Warsaw is the capital city of Poland, inundated with history, modern influences, making it a city with multiple facets.
Warsaw is a large metropolis of more than 1.7 million people, split into uneven halves by the Vistula River. Almost everything of interest to visitors is on the western side of its waters.
Warsaw's distant past that gives its main sights. The Royal Route (TraktKrólewski), which runs south from the city's Old Town, passes a number of historical landmarks, including the royal gardens of Łazienki Park and the 17th-century Wilanów Palace.
The Old Town itself, however, is the chief set-piece attraction. "Old” is something of a misnomer – badly damaged by WWII bombing, the area was painstakingly rebuilt with such success that it was inscribed on UNESCO's World Heritage List in 1980.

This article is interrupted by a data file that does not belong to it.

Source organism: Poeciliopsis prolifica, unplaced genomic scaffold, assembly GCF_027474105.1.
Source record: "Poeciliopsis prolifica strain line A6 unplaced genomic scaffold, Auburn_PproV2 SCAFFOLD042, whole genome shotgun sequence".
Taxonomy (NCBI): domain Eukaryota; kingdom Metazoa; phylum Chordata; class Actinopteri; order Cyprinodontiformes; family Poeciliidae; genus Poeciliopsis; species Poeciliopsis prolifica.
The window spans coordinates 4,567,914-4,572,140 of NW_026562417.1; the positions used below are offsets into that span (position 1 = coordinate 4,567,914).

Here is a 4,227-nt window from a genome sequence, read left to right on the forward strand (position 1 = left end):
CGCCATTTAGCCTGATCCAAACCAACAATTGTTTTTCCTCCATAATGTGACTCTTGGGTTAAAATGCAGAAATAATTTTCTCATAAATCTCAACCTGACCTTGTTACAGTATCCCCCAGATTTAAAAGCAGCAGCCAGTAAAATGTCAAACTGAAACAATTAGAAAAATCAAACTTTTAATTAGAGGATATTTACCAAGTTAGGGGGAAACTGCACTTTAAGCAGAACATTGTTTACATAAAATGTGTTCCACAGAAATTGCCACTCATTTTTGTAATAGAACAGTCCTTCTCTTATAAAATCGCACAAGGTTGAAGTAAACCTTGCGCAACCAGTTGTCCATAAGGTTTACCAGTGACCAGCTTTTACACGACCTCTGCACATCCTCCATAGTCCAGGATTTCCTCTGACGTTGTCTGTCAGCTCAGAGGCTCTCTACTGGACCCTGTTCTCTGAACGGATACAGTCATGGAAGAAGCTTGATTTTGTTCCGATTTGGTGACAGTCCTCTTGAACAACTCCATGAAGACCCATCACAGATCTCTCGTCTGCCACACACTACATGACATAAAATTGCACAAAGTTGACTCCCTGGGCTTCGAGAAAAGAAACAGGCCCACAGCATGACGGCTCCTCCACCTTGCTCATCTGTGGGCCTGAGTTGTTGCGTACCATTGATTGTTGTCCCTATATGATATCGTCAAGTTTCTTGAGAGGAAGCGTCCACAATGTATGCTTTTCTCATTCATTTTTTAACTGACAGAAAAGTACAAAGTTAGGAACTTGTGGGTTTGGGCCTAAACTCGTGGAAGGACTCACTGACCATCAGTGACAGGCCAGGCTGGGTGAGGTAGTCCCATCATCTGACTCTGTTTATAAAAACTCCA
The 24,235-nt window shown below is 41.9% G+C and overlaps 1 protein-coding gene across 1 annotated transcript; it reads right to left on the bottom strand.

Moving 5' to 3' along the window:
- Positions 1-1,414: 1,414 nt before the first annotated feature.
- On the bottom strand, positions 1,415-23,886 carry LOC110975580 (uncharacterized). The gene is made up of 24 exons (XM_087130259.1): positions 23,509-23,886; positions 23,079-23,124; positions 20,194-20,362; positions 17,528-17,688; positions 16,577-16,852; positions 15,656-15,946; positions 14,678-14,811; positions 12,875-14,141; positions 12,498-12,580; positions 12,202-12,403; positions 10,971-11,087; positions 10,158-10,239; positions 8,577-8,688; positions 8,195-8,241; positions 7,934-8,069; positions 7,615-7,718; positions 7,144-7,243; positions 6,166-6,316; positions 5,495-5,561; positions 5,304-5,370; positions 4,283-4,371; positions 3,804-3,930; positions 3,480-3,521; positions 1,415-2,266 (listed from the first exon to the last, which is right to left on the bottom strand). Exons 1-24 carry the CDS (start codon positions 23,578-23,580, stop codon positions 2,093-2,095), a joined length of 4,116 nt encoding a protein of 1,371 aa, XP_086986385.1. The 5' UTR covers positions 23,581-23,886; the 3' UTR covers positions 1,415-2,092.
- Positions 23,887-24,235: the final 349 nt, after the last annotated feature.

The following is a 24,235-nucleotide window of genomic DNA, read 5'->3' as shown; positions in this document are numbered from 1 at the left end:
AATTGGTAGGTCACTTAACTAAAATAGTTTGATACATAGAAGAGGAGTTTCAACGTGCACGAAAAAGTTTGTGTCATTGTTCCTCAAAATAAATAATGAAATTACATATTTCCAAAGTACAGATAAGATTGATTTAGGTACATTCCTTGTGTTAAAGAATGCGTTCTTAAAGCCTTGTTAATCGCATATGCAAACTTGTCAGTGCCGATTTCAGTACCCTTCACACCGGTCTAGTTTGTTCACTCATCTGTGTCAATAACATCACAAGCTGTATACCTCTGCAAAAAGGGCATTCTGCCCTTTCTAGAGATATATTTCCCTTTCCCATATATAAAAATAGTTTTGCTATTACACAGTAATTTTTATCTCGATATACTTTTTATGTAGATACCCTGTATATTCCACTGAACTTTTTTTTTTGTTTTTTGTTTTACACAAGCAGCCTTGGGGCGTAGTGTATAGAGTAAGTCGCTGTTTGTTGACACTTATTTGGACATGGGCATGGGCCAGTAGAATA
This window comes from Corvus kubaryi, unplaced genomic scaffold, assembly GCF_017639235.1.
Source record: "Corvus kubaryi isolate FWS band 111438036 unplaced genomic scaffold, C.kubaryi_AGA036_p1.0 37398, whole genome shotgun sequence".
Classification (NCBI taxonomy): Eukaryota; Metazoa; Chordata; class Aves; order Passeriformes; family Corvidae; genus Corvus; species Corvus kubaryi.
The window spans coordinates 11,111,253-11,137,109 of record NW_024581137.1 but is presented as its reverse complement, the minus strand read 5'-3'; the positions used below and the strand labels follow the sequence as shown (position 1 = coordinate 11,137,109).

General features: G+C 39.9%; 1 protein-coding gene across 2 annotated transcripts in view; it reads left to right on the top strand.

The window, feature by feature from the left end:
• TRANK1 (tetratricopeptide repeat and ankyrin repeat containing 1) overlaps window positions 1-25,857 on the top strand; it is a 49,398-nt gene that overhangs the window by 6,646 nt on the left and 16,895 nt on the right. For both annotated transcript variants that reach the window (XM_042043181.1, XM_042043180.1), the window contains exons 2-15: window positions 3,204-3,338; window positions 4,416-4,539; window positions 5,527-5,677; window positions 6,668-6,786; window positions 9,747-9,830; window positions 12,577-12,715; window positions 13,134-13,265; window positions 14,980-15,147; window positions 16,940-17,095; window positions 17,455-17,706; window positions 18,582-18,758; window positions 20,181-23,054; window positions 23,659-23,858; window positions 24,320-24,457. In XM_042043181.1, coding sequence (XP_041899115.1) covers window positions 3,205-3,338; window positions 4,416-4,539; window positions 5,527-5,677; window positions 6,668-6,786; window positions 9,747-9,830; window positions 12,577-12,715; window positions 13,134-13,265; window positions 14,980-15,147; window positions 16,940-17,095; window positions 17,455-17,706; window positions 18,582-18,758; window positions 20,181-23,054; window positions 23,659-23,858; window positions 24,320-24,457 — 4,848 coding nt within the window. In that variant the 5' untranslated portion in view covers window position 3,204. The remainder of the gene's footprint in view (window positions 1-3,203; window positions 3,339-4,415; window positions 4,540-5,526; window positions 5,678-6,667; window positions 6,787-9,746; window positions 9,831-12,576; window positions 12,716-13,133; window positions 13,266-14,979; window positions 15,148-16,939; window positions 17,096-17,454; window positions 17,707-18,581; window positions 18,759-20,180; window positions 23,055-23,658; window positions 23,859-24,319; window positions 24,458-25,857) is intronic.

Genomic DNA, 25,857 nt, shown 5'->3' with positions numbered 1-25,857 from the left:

Not surprisingly for a city that was essentially rebuilt from the ground up, Warsaw offers an inordinate amount of green space. When it's sunny, leafy parks, rowing lakes, outdoor cafés and al fresco concerts create a mood far removed from the dull, Communist-era images of Warsaw.
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